Helpful Tips for Sponsors of Temporary Employees

Sponsoring employees to work for you in Australia can be a complex responsibility to take on.  There are many obligations that need to be met for the duration of sponsorship that some employers are not aware of.

It’s important to uphold your sponsorship obligations while employing overseas workers; otherwise you could face fines or even be barred from being a sponsor in the future.

Here are some tips to help you uphold your obligations as a sponsor.

What are your Employer Sponsorship Obligations?

Acacia Immigration has provided a concise explanation of your obligations as a sponsor.

You can read their article here.

Know your obligations

When you become a sponsor, make sure you and your HR team are up to date with your obligations.  Sometimes the Department of Home Affairs may not give you all the detailed information you need in your grant email, so make the time and effort to do the research and understand what you have to do for the duration of your sponsorship.

Make Paper Trails

Keeping records is important when dealing with Australian Immigration.  You want to ensure everything about your temporary worker is kept in the one place and is easily accessible for when/ if you get monitored for compliance.

Having a clear record of everything will help you keep compliant and make the monitoring process easier.

Some things you should record include:

  • Any payments made to the employee: best to pay by bank transfer to create an automatic record, and make sure to have your payroll up to date.
  • Any Employment documents: job descriptions, letters of offers and records of completed tasks.  This will help prove your employee is rightfully completing the tasks for their nominated occupation.
  • Keep a record of all your correspondence with the Department of Home Affairs: this means emails, letters, faxes.  We find it helpful to have a scanned copy in a file and keep a copy in a database for quick recall.

Tell the Department of Home Affairs Everything

Promoting your employee? Tell the Department of Home Affairs.

Moving office? Tell the Department of Home Affairs.

Your employee is leaving? Tell the Department of Home Affairs.

If anything important changes while you are approved as a business sponsor, you need to ensure you notify the Department of Home Affairs of these changes and do so within 10 days.  If not, you could be sanctioned for non-compliance.

As mentioned earlier, it’s a good idea to keep a record of the date and method that you contacted the Department of Home Affairs about any changes – this will save you if you are ever questioned about it in the future.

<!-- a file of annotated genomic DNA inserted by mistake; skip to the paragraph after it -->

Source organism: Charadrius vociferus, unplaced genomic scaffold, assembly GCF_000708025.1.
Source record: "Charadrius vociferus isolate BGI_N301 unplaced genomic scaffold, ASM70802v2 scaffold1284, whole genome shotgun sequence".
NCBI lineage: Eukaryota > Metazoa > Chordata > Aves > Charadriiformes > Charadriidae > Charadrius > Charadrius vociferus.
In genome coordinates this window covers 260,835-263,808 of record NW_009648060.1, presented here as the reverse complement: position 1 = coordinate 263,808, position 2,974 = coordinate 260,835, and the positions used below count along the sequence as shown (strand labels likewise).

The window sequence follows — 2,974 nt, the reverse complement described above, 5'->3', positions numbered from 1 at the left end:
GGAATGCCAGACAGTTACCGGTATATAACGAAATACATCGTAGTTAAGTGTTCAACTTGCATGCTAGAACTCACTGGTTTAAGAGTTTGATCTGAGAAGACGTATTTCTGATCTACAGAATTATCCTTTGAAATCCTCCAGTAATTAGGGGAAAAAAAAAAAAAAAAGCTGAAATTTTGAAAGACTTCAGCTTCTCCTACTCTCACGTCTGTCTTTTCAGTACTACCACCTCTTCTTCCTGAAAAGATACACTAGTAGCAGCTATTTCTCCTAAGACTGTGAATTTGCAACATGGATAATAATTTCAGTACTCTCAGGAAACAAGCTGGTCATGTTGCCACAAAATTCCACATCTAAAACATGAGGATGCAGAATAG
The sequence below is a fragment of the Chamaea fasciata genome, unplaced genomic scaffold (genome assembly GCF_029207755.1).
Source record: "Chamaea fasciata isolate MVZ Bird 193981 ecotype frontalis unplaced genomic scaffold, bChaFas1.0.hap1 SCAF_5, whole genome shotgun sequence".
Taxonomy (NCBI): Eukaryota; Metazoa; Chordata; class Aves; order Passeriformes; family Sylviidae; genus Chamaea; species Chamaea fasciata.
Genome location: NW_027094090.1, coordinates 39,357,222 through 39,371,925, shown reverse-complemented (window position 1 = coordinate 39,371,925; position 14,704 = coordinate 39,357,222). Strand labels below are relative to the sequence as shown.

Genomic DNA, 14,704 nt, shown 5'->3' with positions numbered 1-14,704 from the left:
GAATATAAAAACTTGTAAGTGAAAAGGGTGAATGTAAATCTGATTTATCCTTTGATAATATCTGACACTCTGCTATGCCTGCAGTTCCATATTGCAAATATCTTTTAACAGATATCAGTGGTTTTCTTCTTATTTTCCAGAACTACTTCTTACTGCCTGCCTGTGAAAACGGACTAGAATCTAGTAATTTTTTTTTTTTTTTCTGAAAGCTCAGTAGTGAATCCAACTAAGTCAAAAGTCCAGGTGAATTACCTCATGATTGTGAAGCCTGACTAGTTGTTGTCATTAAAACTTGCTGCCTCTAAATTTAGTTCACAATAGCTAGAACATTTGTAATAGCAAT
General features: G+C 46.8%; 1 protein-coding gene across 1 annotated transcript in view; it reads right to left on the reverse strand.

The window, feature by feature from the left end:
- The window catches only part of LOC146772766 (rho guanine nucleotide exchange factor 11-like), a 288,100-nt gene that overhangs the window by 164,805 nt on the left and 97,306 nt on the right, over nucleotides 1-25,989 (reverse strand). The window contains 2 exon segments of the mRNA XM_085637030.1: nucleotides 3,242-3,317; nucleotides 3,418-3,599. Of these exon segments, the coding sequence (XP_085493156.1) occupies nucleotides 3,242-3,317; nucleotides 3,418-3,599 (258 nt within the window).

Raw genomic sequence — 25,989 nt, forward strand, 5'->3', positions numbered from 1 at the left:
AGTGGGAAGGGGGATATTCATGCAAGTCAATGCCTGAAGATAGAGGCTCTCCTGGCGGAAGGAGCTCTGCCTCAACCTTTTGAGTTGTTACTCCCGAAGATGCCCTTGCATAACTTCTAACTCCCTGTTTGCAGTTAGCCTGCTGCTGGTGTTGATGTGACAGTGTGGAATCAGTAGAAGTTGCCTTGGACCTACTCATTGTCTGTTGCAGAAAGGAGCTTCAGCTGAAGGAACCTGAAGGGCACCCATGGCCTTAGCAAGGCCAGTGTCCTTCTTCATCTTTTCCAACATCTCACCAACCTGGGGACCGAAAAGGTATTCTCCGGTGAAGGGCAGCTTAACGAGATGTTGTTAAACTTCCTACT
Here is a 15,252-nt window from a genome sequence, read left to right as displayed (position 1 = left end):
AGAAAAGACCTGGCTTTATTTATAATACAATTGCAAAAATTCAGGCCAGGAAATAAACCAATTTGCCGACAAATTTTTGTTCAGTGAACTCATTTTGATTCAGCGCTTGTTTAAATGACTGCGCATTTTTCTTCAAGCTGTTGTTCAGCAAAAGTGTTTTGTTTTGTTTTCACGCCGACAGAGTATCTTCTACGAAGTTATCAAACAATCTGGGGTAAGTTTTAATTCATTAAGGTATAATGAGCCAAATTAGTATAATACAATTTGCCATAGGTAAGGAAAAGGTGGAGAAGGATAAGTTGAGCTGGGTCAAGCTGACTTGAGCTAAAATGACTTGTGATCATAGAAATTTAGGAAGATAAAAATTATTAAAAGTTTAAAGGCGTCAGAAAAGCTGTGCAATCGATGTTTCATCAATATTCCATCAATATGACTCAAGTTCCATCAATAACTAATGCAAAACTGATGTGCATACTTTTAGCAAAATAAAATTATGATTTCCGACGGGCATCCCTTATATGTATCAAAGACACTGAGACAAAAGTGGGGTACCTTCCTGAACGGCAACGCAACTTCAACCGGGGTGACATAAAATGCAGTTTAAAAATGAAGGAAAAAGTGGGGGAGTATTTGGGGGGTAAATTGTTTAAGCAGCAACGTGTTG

Do regular compliance audits

Think you’re compliant just because you were approved as a business sponsor?  Circumstances and immigration needs can change frequently, and just because you were compliant in January does not mean the case is the same in August.

Make sure your business is constantly up to date with your obligations to the Department of Home Affairs as a sponsor – doing so will make your life easier if you are monitored and could save you the risk of infringement notices.  Not only that, but if you would like to keep sponsoring temporary employees, or even sponsor your employees for permanent residency, having your immigration compliance and records up to date will make your future visa applications much simpler.

Things you should keep up to date with regularly include:

  • Training requirement: this is one of the toughest requirements to make sure you uphold.  Assess the status of your training regularly to save the trouble later.
  • Financials: making and spending money is a tricky thing to follow when running a business.  Make the end of year easier by keeping your finances up to date.  This will also make future visa applications run much smoother and faster.
  • Employee visa status: your temporary workers were granted their visas so why do you need to worry, right?  It’s easy to miss visa expiry dates if you don’t keep track on a regular basis – meaning you could have employees working illegally and not even know it.  And what if your employee decides to change visa type without telling you?

If you don’t want hefty fines or criminal sanctions, check your employees’ visa status regularly throughout the year.

Being proactive is key!

Get professional help

Immigration compliance can be confusing, complication and time consuming.  Save your time and peace of mind by engaging a migration agent to help with your visa applications and monitoring – you’re a professional in what you do, and so are migration agents, so don’t be afraid to ask for help.

References

Acacia Immigration
Department of Home Affairs